• Make small circles or side-to-side movements with the knees.
  • If the head doesn’t come to the floor, then be sure to rest it on a cushion or folded blanket.

#4: Single leg stretch

This single-leg stretch is a great way to lengthen the hip flexors, which if tight, can pull the lower back into flexion.

To perform the single leg stretch:

  • Start by lying on your back with both knees bent.
  • Place a yoga block or a folded blanket underneath the back of the pelvis.
  • Lengthen one leg long and pull one knee into the chest.
  • Focus on breathing into the front of the long leg hip.
  • If the stretch is too intense, remove the yoga block.

#5: Cat cow

an annotated image of a woman wearing black yoga clothes doing cat cow pose

Cat cow is a standard go-to in the yoga repertoire, and for good reason.  It moves the spine into flexion and extension and gets it moving. As you perform this movement, ensure that you focus on the movement in your lower back.

To perform cat-cow:

  • Start on all fours.
  • Breathe out and press into your hands and round your whole spine up to the ceiling creating a humpback bridge shape.
  • Breathe in and let the spine arch towards the floor so that the belly hangs down and the chest and tailbone lift up.
  • Go between the two movements several times.

#6: Pelvic Tilt

The pelvic tilt movement is a great way to get the lower back and the hip joints moving. It’s similar to cat cow but involving only the lower back, and it’s performed on the back.

To perform the pelvic tilt:

  • Start by lying on your back with your knees bent and the soles of the feet on the floor.
  • Gently flatten your lower back to the floor by tilting the tailbone up.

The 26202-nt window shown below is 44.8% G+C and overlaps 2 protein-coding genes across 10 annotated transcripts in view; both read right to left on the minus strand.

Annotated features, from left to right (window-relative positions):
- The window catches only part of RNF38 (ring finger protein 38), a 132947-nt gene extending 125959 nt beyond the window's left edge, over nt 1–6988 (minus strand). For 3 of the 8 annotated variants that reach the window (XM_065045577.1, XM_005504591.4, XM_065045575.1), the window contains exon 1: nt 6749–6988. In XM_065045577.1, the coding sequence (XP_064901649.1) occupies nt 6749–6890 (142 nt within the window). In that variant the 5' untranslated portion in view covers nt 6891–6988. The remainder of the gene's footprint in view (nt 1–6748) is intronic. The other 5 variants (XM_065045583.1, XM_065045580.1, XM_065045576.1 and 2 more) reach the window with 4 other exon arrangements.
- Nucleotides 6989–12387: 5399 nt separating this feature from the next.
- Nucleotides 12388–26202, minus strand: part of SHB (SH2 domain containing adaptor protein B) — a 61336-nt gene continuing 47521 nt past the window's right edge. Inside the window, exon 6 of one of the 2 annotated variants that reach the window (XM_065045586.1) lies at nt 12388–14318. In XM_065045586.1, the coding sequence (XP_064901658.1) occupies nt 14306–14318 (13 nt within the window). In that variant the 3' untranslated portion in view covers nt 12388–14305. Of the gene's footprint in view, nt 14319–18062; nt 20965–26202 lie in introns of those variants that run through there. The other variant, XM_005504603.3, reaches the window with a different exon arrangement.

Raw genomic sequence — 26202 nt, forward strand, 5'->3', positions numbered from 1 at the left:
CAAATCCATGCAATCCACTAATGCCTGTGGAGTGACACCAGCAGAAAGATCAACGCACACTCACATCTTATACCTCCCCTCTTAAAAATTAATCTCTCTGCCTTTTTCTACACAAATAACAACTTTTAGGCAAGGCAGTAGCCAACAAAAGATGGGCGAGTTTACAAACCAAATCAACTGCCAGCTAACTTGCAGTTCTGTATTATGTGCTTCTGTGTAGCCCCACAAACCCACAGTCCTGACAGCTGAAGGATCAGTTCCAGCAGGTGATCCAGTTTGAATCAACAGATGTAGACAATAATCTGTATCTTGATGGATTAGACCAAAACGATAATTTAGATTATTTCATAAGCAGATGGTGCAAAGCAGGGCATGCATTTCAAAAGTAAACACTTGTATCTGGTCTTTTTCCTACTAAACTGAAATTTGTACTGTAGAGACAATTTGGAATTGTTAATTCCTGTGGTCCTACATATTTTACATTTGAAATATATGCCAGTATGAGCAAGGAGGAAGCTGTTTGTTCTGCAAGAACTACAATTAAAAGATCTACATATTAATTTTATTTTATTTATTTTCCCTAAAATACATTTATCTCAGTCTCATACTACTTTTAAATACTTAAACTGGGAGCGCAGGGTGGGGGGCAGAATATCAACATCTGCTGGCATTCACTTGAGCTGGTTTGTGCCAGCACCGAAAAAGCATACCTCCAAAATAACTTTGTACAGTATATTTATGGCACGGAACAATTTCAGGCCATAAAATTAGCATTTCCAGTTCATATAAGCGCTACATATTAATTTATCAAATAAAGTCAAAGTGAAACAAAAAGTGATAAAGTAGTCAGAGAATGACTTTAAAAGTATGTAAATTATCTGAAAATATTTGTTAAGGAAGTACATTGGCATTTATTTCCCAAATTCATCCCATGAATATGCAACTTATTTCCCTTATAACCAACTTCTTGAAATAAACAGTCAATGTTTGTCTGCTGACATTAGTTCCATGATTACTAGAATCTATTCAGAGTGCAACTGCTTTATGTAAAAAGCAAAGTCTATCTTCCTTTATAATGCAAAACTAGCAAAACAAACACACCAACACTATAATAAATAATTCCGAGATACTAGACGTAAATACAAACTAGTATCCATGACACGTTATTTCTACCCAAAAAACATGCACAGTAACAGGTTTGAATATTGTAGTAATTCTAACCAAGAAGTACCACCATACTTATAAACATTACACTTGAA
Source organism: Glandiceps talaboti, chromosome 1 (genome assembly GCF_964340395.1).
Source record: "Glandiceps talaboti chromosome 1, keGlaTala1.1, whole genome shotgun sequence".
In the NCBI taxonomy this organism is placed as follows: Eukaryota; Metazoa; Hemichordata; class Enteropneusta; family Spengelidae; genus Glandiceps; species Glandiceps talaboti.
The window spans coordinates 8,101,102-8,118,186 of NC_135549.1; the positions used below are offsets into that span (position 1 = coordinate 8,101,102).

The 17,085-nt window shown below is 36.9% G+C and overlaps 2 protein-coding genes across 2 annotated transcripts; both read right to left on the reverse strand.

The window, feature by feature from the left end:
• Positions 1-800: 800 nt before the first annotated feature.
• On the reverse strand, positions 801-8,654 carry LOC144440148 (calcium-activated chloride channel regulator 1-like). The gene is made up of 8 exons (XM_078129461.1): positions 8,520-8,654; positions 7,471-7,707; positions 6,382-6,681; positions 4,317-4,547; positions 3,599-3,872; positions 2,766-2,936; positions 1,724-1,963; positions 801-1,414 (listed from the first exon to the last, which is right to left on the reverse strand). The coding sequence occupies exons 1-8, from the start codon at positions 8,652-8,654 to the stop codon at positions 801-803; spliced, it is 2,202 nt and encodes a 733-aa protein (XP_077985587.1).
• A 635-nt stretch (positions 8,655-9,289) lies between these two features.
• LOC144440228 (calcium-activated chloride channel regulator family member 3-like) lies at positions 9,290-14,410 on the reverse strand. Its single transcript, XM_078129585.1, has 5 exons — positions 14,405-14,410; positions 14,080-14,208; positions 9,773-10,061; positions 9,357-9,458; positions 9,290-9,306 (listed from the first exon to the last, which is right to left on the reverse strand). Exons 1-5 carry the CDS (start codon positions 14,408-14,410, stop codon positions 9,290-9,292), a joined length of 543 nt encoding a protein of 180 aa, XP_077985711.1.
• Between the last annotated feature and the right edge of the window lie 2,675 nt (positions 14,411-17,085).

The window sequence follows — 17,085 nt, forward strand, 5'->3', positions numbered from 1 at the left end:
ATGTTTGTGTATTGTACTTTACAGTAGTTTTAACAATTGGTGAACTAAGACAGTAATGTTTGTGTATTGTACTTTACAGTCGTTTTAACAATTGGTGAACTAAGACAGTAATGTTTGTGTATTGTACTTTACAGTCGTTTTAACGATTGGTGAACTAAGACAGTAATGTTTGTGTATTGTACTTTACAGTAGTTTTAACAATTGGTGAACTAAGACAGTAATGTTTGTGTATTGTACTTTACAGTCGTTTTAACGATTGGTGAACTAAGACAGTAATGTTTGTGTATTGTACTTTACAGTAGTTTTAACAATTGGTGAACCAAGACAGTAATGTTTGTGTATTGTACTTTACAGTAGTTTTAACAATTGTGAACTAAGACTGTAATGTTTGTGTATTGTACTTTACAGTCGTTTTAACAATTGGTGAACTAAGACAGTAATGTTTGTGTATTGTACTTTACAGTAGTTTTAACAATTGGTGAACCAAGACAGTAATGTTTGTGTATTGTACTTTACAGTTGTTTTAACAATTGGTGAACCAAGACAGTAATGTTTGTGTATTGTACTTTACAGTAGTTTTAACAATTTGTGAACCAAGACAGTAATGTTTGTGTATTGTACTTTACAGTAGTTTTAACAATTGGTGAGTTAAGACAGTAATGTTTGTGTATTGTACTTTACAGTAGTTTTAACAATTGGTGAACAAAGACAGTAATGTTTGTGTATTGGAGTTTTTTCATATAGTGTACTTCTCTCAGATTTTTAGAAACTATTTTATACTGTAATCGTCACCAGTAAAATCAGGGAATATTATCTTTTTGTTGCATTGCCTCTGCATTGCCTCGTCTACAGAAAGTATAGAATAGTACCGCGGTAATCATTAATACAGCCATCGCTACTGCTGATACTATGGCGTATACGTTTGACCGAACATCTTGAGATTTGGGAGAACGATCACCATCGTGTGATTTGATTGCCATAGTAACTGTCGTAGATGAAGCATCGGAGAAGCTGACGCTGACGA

• Gently tilt the tailbone down toward the floor so that the lower back lift slightly away from the floor.
  • Be sure not to clench any muscles as you do this.

#7: Seated Spinal Twist

an annotated image of a man wearing black yoga clothes doing half lord of the fishes pose

This is a great yoga stretch for targeting the hips, back, and glutes. Twisting through the upper back can be great for relieving tension in the lower back.

To perform a seated spinal twist:

  • Sit on the floor with both legs straight out in front of you.
  • As you bend the right knee, place the foot on the outside of the left thigh.
  • The right-hand goes behind you for support.
  • Place your left arm on the outside of the bent leg.
  • Twist from the upper back.
  • It’s okay to let the left hip slide forward a little.

#8: Reclined hand to big toe stretch

an annotated image of a woman wearing black yoga clothes doing reclined hand to big toe Pose

Tight hamstrings can pull on the lower back, and this pose targets the back of the legs.  You’ll need a yoga strap for this one or something similar.

To perform hand to big toe stretch:

  • Lie on your back with your knees bent.
  • Take the yoga strap around the sole of the right foot near the heel bone and take the leg into a straightened position.
  • Hold up high on the strap with the hands so that the shoulders are as relaxed as possible.
  • Push through the heel bone to ensure you are creating length through the back of the leg.
  • Repeat on the left leg.

#9: Pigeon Pose

an annotated image of a woman wearing black yoga clothes doing half pigeon Pose

Pigeon pose is a great way to target both the back and the front of the hip. The bent leg targets the back of the hip, and the long leg lengthens the front of the hip and hip flexors.

To perform pigeon pose:

  • From all-fours tabletop position, bring the right knee to the back of the right wrist so that the right shin is at an angle.
  • Lengthen the left leg back.
  • Stay on the palms of the hands or bring the elbows down to the floor.
  • Focus on letting the hips drop with the exhalations.

#10: Happy Baby

annotated image of a woman doing happy baby pose, ananda balasana

Happy baby pose can help to relax the muscles of the back. It can also help to lengthen some of the muscles of the hip and mobilize the hip joint.

To perform happy baby posture:

  • Lying on your back, draw your knees into your chest.
  • Place the arms on the inside of the legs and grab hold of the ankles or feet.
  • Create a soothing rocking motion from side to side as you hold the pose.

What next?

If you want to dive into hip stretches next then why not check out this Yin sequence for Deep Release and four tips to build your own.

Photo of author
Sarah is a Brighton-based yoga teacher and teacher trainer with a passion for teaching self-inquiry and rest.